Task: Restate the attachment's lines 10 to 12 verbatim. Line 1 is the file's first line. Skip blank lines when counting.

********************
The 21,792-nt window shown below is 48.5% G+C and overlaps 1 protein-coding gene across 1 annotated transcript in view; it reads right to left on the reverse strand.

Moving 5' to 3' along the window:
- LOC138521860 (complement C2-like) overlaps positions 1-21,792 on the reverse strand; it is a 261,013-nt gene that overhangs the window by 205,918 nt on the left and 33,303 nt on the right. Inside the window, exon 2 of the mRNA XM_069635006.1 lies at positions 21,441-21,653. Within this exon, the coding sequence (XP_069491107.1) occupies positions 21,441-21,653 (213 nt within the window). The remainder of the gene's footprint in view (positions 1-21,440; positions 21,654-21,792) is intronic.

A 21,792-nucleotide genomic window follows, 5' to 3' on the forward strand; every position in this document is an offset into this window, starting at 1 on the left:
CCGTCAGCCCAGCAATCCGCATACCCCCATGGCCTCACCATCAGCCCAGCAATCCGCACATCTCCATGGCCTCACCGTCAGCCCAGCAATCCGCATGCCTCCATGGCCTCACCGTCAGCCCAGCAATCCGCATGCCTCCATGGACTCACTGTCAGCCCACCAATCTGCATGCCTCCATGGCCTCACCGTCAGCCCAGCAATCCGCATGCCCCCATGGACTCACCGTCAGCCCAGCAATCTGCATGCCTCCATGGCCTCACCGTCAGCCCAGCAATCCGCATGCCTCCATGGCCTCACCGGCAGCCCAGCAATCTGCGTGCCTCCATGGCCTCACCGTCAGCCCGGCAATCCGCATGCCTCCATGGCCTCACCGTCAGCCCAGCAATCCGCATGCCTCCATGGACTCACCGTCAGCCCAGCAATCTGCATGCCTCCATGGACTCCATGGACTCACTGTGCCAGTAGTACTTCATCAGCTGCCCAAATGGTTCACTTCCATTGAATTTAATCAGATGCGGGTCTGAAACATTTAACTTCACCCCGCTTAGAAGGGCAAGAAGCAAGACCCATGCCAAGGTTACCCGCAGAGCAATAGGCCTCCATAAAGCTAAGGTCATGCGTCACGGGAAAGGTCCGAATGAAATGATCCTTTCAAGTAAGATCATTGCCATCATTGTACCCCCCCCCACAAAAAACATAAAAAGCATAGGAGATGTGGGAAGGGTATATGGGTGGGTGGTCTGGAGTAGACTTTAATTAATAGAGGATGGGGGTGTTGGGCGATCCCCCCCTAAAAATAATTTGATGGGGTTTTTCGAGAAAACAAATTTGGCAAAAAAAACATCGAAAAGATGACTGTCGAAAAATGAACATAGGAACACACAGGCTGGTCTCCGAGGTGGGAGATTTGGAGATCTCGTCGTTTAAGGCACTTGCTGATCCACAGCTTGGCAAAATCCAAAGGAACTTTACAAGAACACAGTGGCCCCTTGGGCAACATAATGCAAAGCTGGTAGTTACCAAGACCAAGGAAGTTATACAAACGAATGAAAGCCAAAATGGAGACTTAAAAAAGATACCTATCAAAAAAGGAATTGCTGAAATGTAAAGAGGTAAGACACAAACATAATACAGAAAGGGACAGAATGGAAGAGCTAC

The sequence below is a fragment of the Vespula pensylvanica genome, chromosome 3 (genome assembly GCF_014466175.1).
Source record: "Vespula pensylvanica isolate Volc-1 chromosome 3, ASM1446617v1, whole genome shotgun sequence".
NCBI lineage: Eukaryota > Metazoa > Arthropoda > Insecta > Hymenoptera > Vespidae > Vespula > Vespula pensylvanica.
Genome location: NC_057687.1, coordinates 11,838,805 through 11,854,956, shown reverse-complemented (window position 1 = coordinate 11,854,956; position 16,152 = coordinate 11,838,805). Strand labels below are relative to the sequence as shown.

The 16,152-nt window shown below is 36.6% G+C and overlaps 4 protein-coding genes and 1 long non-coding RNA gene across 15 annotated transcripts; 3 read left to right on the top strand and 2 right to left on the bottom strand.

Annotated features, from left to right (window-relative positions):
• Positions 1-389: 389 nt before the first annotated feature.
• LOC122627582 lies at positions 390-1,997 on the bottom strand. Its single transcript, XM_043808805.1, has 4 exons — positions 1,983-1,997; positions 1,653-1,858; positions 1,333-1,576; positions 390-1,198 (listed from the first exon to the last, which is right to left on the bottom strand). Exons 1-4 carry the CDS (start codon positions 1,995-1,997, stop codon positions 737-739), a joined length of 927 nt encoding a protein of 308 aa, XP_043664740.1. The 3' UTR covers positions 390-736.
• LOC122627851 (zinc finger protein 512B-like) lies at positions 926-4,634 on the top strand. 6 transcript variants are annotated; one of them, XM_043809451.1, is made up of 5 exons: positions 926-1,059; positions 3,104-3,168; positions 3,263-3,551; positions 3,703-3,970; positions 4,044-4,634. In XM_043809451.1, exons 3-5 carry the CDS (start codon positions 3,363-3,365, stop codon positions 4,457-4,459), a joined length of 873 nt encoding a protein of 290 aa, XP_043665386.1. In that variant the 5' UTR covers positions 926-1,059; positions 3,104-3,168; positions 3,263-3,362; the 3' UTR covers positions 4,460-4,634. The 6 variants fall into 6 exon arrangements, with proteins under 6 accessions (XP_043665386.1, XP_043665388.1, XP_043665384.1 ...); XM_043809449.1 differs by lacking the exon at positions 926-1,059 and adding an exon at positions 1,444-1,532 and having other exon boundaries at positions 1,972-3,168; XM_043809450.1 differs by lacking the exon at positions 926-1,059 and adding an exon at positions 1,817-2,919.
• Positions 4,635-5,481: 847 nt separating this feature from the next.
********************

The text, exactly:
The 16,152-nt window shown below is 36.6% G+C and overlaps 4 protein-coding genes and 1 long non-coding RNA gene across 15 annotated transcripts; 3 read left to right on the top strand and 2 right to left on the bottom strand.

Annotated features, from left to right (window-relative positions):
• Positions 1-389: 389 nt before the first annotated feature.